Great leaders not only get the most from available resources, they re-create, reinvent, reawake, renew, empower, and transform resources. The leader, after all, is in the best position to eliminate or proliferate wasteful practices — to make the organization more fit, profitable, and fruitful or more indulgent, ineffective, barren. Yes, there is waste in production and support services, but more often than not, these incidences are relatively minor infractions.

Real, industrial-strength waste is found in the mismanagement or misuse of things and people — in the white-collar areas of the organization. In the massive waste of such things as paper and computers, fuel and vehicles, time and money, all squandered and swept under the rug or written off the books. In the colossal waste of human resources — the waste of words, ideas, potential.

Most incidences of chronic waste, I believe, have their root causes in attitudes and beliefs — these then become evident in individual judgments, decisions and actions, and, finally, become institutionalized in the culture, structure, and systems of an organization and industry. [Prevalent though waste may be,] I’ve met some veritable models of conservation, real people who battle waste on every front.

For example, I’ll always remember my visit with Robert MacVicar, who served as president of Oregon State University for many years. Now, in Oregon, you expect to find environmentalists; but in MacVicar, you find the consummate conservationist. He turned the lights off during the lunch break; refused to fire the football coach just because the team had a losing record; had a lean, efficient staff that served a loyal faculty, which, in turn, served dedicated students; dealt one-on-one with people.

Also high on the list is Dick Dauch, executive vice president of manufacturing at Chrysler Motors. When I met with Dick in his office, he introduced me to his team and to his dream. I could sense his pride in his people and his passion to be world competitive, to eliminate defects, to educate and motivate his workers. No fat, flab, or false emotion in the man. And then I commend Nolan Archibald, CEO of Black & Decker, for his effective leadership, resulting in quality, made-in-America products and in cost-conscious people.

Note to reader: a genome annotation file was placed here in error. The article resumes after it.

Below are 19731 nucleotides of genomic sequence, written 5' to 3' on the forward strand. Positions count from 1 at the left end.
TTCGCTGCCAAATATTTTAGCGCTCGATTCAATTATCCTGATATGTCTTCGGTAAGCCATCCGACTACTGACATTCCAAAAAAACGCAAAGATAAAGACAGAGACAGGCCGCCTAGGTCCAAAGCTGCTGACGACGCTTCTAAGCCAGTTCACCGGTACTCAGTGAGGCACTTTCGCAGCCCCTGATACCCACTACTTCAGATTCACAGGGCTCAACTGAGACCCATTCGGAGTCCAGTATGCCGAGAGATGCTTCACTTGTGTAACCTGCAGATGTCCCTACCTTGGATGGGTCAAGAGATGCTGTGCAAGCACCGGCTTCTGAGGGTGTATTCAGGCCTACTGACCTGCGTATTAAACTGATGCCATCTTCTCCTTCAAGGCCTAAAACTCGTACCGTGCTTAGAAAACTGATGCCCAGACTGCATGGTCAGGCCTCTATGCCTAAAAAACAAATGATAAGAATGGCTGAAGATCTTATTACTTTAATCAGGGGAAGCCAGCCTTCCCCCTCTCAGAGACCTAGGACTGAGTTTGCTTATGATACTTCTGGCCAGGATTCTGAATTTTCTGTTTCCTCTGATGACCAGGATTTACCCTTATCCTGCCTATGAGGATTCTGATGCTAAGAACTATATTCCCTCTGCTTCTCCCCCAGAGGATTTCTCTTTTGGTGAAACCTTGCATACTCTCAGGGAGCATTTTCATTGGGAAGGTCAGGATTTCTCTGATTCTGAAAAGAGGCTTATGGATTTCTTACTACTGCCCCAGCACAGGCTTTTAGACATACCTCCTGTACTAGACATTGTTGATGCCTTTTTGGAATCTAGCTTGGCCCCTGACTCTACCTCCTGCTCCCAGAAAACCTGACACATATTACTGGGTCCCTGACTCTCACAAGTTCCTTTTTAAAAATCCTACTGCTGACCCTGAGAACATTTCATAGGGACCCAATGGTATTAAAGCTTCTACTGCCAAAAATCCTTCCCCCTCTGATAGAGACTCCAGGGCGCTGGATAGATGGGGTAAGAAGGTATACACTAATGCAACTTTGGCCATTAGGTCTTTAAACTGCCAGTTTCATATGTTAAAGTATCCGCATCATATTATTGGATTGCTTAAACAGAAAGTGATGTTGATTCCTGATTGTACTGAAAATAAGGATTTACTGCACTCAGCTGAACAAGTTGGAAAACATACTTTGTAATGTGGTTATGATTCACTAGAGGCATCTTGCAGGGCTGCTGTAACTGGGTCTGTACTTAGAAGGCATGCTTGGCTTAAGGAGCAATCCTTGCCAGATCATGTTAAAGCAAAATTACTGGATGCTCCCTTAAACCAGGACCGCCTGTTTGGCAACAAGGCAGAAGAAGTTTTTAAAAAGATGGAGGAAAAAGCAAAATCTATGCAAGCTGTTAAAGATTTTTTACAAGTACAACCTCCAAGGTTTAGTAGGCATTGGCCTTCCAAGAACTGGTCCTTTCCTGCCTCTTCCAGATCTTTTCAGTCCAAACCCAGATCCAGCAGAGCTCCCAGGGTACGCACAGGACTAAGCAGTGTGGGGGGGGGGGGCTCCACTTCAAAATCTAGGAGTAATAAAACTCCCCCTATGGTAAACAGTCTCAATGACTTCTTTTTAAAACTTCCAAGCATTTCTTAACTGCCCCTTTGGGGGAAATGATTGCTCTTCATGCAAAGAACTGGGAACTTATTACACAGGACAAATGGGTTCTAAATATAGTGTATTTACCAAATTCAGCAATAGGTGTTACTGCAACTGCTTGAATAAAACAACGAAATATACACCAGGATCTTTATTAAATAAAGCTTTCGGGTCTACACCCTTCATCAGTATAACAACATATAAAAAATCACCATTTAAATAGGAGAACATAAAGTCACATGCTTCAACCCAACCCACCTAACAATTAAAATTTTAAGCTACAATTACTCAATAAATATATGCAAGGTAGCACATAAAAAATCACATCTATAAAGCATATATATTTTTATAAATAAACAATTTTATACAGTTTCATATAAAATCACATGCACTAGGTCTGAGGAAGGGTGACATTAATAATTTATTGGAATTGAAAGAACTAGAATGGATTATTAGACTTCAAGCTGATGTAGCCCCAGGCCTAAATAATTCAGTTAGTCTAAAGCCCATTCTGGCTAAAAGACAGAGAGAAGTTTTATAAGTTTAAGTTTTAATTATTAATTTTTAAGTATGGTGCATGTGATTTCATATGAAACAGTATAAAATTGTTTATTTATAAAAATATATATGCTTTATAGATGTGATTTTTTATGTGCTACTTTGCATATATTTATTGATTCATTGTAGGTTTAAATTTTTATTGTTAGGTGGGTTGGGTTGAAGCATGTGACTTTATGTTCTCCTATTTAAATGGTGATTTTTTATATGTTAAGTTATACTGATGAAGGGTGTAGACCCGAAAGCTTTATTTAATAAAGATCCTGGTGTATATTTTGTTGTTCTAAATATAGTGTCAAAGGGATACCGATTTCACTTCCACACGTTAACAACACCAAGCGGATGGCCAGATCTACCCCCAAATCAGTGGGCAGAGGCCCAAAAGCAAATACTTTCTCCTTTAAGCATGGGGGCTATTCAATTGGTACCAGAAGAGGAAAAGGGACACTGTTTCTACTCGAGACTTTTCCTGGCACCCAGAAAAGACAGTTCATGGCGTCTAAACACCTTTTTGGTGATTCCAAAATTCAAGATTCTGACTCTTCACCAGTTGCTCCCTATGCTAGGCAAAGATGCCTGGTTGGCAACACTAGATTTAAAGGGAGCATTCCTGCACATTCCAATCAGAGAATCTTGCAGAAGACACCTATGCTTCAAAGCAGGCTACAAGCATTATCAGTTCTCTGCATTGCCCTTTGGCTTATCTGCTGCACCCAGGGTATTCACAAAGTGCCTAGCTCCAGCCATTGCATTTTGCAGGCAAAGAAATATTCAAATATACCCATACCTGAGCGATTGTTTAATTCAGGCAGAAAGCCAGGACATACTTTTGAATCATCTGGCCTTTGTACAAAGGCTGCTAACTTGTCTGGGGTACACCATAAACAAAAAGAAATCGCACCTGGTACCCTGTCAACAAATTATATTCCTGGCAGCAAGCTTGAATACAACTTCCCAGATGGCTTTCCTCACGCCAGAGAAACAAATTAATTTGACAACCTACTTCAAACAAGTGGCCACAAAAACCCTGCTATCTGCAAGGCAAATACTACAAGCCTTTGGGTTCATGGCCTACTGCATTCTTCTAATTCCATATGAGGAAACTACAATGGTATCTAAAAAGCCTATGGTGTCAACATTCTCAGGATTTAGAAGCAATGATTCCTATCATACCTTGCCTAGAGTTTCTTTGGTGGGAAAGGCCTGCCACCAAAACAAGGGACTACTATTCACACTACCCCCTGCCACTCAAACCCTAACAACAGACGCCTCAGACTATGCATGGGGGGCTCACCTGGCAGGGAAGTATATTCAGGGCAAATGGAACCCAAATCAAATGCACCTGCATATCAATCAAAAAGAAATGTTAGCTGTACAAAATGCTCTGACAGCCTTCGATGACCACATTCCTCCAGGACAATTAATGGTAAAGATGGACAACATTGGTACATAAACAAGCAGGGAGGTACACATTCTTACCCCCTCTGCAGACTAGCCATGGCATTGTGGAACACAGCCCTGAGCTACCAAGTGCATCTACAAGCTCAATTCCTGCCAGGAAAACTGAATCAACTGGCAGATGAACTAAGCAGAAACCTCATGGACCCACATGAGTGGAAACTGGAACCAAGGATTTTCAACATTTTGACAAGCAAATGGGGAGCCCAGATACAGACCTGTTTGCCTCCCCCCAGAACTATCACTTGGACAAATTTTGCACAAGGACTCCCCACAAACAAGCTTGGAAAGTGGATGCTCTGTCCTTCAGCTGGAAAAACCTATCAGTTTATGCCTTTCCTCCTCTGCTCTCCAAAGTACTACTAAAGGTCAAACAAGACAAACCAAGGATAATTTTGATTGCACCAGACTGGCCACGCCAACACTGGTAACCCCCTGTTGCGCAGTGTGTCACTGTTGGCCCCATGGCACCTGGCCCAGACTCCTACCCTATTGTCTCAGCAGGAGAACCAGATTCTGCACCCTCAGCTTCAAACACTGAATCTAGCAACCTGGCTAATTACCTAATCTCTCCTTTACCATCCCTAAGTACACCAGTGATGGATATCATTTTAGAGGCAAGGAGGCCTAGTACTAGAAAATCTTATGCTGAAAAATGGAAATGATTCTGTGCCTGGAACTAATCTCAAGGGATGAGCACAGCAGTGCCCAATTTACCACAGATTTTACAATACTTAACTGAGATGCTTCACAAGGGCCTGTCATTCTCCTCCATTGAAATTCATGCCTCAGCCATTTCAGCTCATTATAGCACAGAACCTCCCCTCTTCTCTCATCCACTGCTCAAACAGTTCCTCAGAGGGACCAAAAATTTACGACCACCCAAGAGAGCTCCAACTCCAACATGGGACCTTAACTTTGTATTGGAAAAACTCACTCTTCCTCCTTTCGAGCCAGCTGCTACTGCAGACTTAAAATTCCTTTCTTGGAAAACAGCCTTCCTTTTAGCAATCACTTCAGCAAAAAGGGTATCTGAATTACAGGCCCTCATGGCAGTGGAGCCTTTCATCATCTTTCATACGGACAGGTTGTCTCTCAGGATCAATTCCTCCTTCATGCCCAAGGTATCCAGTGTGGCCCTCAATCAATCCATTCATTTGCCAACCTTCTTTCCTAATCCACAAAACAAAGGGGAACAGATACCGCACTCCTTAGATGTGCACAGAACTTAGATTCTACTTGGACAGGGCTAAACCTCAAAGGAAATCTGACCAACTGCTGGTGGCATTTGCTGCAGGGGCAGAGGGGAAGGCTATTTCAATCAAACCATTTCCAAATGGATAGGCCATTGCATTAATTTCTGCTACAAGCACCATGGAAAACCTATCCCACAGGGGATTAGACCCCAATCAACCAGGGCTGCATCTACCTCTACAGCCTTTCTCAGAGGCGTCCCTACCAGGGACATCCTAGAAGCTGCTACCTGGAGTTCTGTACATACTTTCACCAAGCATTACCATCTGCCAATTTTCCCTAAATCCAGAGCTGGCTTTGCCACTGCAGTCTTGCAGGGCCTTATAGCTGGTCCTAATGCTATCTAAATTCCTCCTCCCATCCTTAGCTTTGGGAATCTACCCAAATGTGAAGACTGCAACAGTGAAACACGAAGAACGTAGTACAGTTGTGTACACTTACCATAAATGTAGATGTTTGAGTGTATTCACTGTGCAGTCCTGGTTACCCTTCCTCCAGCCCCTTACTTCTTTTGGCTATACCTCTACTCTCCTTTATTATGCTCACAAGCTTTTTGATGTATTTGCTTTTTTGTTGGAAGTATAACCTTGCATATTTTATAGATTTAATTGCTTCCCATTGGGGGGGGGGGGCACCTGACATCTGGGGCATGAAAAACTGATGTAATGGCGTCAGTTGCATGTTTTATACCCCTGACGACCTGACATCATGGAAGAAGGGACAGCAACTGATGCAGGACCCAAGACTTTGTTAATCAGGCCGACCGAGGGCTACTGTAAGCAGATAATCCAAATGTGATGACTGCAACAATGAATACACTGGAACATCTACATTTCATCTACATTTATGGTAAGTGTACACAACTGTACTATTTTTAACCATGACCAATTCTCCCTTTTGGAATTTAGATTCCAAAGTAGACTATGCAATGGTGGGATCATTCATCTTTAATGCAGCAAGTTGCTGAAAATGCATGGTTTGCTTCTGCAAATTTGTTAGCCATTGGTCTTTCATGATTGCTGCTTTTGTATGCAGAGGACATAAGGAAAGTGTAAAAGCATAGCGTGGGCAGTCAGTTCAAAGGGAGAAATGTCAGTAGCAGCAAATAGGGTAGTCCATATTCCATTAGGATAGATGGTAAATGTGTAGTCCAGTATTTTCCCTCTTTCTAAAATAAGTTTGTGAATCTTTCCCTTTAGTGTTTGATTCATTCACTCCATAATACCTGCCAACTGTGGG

These three men are finding cures for the cancer of waste. The cures, curiously, can be found in many different places: in education and training in order and obedience in quality and productivity in open systems in ethical conduct Great leaders make gardens of waste places, restore and rebuild people. Christ fed the 5,000 with five loaves and then gathered up 12 baskets of crumbs — now that’s real economy. Edwards Deming, the modern-day Isaiah, is telling management they can do the same if they work with faith to improve quality.

I invite you to listen; to check what’s going down the drain and out the door with the trash; what’s being spilled, left over, misused, neglected, mistaken; what’s being burned in the incinerator and ground up in the disposal — you may just find some of the prime minds and time, meat and potatoes, fruit and produce, people and things of the organization. While I hope this warning will make a difference, I fear that, like Ebenezer Scrooge, some executives will have to be visited in the night by the ghosts of corporate past, present, and future before they change their wasteful ways.

(Ed. Note: The above essay is one of thousands of articles about leadership, management, and business success that are available on the “Instant Consultant” CD from Executive Excellence Publishing. If you’re interested in learning more about it, click on http://eep.com/Merchant//newsite/iclp_agr.htm.)

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